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3G Americas Focuses On UMTS Vision

3G Americas, a coalition of North American digital wireless phone carriers and vendors, announced Thursday its support of the Universal Mobile Telecommunications System (UMTS) Forum's vision for a worldwide interoperability standard.

Not a moment too soon: unlike the rest of the world, much of the 3G deployment throughout North America is based on code-division multiple access (CDMA) technology, a technology incompatible with Europe's network.

Most of Asia and Europe have based its 3G technology on the global system for mobile communications (GSM), making the promise of an international digital wireless phone network a lot harder to achieve.

The largely U.S.-sponsored 3G Americas hopes to rectify the situation with its letter of understanding to the UMTS Forum, which draws on the support of the other to promote GSM and, ultimately, UMTS support in North America.

UMTS is linked with IMT-2000, an International Telecommunications Union (ITU) standard for 3G communications, and is the next step up the evolutionary ladder for GSM, general packet radio service (GPRS) and time-division multiple access (TDMA) technologies.

Dr. Bernd Eylert, UMTS Forum chairman, said the agreement penned Thursday will help spur the overall development and migration from today's mainly-2.5G wireless phone networks to 3G.

"By working with 3G Americas we will strengthen the global promotion of 3G by providing a combined voice to educate the market over a wide geographical area," he said. "We will work together to discuss and develop 3G strategies that are of particular interest to both organizations and that are mutually beneficial but will continue to work independently of each other as well."

Despite their status as the second- and third-largest digital wireless phone carriers using the GSM and GPRS platforms, Cingular Wireless and AT&T Wireless are the only two carriers in the U.S. focused on the technology. Most people recognize the term CDMA2000 1x, when it's linked with carriers Verizon Wireless and Sprint PCS , and commonly refer to it as 3G.

On a global scale, GSM is the most popular of 3G technologies. According to a Strategis Group study last year, there are 450 million GSM-based phone subscribers in the world compared to a paltry (in comparison) 82 million CDMA-based wireless phones.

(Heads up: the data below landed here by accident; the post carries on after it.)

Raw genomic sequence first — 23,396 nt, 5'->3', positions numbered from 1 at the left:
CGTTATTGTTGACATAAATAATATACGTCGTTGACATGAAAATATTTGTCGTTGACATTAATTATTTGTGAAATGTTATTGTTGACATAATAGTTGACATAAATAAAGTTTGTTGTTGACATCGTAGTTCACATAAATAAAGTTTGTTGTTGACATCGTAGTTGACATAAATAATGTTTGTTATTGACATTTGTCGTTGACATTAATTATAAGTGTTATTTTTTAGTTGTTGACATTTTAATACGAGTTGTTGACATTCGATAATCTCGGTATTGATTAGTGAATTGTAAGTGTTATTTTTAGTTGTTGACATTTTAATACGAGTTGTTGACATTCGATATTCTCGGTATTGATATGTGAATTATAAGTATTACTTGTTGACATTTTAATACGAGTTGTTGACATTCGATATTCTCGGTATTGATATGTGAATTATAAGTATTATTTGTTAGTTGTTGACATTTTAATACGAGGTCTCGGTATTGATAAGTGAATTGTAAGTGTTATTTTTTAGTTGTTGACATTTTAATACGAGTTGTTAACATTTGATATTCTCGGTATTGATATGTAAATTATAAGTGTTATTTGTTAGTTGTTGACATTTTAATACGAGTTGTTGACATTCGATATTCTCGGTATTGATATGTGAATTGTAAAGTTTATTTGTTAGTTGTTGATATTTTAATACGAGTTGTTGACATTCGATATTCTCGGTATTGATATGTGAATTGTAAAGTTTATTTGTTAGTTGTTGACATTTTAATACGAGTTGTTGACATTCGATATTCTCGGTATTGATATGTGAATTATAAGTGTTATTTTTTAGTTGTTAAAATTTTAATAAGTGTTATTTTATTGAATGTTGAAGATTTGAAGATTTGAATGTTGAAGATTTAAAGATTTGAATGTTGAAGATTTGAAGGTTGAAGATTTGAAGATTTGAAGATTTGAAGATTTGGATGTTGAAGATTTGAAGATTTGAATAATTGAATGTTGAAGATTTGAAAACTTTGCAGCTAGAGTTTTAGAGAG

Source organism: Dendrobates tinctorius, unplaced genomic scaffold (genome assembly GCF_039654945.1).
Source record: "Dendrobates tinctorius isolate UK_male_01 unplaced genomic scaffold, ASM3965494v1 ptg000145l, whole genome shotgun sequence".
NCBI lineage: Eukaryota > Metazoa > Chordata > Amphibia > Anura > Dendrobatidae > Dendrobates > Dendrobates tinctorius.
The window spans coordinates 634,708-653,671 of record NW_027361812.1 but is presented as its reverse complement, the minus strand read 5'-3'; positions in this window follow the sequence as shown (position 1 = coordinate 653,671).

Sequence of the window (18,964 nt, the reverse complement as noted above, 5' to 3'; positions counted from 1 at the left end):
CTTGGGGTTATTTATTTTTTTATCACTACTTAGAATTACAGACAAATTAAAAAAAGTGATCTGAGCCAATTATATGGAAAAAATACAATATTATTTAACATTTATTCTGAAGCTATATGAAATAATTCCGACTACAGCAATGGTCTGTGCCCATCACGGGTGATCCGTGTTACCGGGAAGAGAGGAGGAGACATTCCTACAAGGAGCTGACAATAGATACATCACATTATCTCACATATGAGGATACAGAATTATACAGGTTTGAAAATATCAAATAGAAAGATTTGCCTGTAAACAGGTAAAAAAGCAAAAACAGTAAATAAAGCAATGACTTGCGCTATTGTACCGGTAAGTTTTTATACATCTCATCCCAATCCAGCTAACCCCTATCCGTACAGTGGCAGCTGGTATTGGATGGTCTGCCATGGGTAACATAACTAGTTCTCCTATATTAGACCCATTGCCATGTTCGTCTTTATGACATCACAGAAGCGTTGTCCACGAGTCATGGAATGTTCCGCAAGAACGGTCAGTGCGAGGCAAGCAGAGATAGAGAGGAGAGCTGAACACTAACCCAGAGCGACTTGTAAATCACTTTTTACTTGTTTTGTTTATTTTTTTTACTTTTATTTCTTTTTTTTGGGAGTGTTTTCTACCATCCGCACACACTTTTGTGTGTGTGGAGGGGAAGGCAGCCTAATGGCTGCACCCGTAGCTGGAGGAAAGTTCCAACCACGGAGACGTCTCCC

Use of CDMA2000 1x is going to keep North America out of the worldwide loop when wireless phone cells start coming together. That's bad for business travelers on both sides of the ocean: North American travelers using their CDMA-based 3G phone will be unable to use Europe's GSM-based networks, and vice versa for European travelers to North America. (Caveat: CDMA is compatible in Asia, however.)

For carriers, that means no lucrative international roaming fees to charge its customers. According to research firm Cahner's Instat, that's going to keep companies like Verizon Wireless and Sprint PCS out of the expected $29 billion in revenues global roaming is expected to bring in 2005.

"Global roaming capability is becoming more important as international travel becomes more prevalent," said Instat Analyst Ray Jodoin.

This is where 3G Americas comes in, its officials said. Convergence and interoperability are the most important issues for the coalition, a top official said, and working with UMTS Forum will accomplish that goal.

"We share similar aims and objectives including improved industry confidence and visibility in migration to 3G," said Chris Pearson, 3G Americas executive vice president. "Though 3G Americas is focused on the GSM evolution in North, Central and South America - global interoperability is essential for providing a successful third generation deployment."

AT&T Wireless and Ericsson are two members of the 3G Americas group, and both are firmly committed to 3g via GSM in North America. Officials at the two companies announced Wednesday the launch of a trial 3G UMTS system in the U.S. in the fourth quarter of 2002, a project expansion from the first UMTS voice called made by the two in February.